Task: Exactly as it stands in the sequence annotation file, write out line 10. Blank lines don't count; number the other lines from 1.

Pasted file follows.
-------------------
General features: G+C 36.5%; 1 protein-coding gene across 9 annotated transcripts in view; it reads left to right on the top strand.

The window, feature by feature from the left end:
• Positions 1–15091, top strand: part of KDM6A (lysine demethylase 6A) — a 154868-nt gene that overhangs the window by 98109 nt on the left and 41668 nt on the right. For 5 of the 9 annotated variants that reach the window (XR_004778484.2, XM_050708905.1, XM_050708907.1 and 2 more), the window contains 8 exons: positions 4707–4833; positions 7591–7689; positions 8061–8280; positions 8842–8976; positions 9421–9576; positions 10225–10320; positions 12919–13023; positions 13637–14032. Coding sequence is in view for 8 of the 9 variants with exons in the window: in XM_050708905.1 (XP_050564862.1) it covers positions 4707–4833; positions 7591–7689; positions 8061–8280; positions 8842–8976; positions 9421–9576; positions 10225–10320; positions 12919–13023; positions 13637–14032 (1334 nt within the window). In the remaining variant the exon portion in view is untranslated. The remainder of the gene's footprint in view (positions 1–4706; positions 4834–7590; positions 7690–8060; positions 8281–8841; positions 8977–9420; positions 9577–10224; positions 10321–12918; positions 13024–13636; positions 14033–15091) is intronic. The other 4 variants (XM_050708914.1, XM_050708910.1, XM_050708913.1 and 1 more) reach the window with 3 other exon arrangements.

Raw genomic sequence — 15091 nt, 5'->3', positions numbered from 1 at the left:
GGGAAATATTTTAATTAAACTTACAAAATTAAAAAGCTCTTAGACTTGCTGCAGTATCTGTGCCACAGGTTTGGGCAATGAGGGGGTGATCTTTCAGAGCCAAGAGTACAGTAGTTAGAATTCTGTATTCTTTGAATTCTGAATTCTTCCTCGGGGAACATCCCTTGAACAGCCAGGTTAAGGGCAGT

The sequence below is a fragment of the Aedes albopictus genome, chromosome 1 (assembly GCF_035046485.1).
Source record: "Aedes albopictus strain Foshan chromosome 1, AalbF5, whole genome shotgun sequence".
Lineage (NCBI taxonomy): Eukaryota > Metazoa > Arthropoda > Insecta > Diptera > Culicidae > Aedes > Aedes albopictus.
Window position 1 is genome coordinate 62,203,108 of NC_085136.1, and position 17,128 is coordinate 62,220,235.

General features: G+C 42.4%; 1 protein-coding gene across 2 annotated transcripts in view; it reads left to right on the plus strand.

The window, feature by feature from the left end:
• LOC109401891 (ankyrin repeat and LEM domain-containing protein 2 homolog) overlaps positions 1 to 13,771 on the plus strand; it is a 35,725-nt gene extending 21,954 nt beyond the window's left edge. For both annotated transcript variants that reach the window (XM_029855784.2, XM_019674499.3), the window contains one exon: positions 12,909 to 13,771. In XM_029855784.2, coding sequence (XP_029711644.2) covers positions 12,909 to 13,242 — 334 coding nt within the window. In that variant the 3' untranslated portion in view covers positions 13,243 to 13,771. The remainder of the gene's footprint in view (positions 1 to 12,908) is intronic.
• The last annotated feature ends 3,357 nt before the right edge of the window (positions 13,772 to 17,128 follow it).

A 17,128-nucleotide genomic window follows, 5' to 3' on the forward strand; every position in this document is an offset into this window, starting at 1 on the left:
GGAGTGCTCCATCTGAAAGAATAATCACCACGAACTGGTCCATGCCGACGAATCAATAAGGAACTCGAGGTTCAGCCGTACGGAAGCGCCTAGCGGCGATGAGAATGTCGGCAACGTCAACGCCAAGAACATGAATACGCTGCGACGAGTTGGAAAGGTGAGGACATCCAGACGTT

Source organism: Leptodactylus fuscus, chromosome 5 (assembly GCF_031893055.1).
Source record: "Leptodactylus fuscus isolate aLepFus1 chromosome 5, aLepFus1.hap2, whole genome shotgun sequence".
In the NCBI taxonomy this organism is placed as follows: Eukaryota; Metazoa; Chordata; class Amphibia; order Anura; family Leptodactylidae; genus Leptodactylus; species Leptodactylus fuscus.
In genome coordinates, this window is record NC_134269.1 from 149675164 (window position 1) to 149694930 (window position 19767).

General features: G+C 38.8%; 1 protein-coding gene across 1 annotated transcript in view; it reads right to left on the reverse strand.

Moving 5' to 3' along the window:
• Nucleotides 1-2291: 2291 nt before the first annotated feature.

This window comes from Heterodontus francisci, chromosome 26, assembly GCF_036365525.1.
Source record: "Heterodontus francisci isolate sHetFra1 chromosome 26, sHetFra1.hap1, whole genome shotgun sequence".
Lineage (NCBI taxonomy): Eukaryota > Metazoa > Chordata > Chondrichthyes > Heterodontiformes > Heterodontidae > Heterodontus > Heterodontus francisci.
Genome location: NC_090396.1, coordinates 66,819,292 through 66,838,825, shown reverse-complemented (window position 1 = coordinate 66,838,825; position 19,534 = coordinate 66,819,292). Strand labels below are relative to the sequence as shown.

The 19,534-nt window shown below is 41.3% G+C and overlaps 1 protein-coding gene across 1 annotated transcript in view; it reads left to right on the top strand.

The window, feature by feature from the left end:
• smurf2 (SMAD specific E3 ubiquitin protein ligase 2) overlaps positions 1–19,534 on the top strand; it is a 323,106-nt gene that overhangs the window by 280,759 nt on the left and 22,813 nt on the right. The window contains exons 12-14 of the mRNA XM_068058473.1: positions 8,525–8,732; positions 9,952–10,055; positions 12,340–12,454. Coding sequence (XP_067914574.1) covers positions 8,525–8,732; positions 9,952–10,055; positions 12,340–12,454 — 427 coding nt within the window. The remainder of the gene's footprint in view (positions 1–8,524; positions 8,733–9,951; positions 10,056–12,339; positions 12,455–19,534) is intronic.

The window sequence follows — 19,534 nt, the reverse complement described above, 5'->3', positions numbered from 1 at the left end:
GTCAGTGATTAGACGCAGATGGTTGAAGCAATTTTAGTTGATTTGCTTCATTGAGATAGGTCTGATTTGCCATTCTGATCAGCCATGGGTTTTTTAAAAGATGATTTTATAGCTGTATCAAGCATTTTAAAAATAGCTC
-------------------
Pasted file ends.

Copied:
General features: G+C 42.4%; 1 protein-coding gene across 2 annotated transcripts in view; it reads left to right on the plus strand.